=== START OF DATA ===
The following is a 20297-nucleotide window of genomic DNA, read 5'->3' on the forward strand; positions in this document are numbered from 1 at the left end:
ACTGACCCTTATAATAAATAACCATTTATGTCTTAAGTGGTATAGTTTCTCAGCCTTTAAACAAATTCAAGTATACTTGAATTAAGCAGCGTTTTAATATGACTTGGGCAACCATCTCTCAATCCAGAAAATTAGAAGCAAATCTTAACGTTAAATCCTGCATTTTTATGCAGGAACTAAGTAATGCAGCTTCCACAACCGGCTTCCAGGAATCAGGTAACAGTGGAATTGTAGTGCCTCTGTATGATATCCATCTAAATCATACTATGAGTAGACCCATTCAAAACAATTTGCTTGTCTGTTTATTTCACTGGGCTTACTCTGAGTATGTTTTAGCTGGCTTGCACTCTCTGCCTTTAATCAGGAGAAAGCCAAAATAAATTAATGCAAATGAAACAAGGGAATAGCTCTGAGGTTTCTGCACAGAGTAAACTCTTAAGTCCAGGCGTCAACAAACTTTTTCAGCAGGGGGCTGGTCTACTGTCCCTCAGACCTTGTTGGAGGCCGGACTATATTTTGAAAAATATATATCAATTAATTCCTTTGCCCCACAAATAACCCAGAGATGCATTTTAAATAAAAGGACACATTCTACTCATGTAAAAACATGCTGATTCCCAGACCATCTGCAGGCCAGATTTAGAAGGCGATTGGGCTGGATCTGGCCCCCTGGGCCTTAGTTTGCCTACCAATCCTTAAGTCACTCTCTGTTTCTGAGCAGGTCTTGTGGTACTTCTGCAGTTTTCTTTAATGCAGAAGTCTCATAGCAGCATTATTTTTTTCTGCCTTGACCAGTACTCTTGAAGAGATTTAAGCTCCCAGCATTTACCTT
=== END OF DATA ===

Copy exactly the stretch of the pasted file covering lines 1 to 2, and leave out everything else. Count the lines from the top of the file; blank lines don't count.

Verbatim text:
The following is a 20297-nucleotide window of genomic DNA, read 5'->3' on the forward strand; positions in this document are numbered from 1 at the left end:
ACTGACCCTTATAATAAATAACCATTTATGTCTTAAGTGGTATAGTTTCTCAGCCTTTAAACAAATTCAAGTATACTTGAATTAAGCAGCGTTTTAATATGACTTGGGCAACCATCTCTCAATCCAGAAAATTAGAAGCAAATCTTAACGTTAAATCCTGCATTTTTATGCAGGAACTAAGTAATGCAGCTTCCACAACCGGCTTCCAGGAATCAGGTAACAGTGGAATTGTAGTGCCTCTGTATGATATCCATCTAAATCATACTATGAGTAGACCCATTCAAAACAATTTGCTTGTCTGTTTATTTCACTGGGCTTACTCTGAGTATGTTTTAGCTGGCTTGCACTCTCTGCCTTTAATCAGGAGAAAGCCAAAATAAATTAATGCAAATGAAACAAGGGAATAGCTCTGAGGTTTCTGCACAGAGTAAACTCTTAAGTCCAGGCGTCAACAAACTTTTTCAGCAGGGGGCTGGTCTACTGTCCCTCAGACCTTGTTGGAGGCCGGACTATATTTTGAAAAATATATATCAATTAATTCCTTTGCCCCACAAATAACCCAGAGATGCATTTTAAATAAAAGGACACATTCTACTCATGTAAAAACATGCTGATTCCCAGACCATCTGCAGGCCAGATTTAGAAGGCGATTGGGCTGGATCTGGCCCCCTGGGCCTTAGTTTGCCTACCAATCCTTAAGTCACTCTCTGTTTCTGAGCAGGTCTTGTGGTACTTCTGCAGTTTTCTTTAATGCAGAAGTCTCATAGCAGCATTATTTTTTTCTGCCTTGACCAGTACTCTTGAAGAGATTTAAGCTCCCAGCATTTACCTT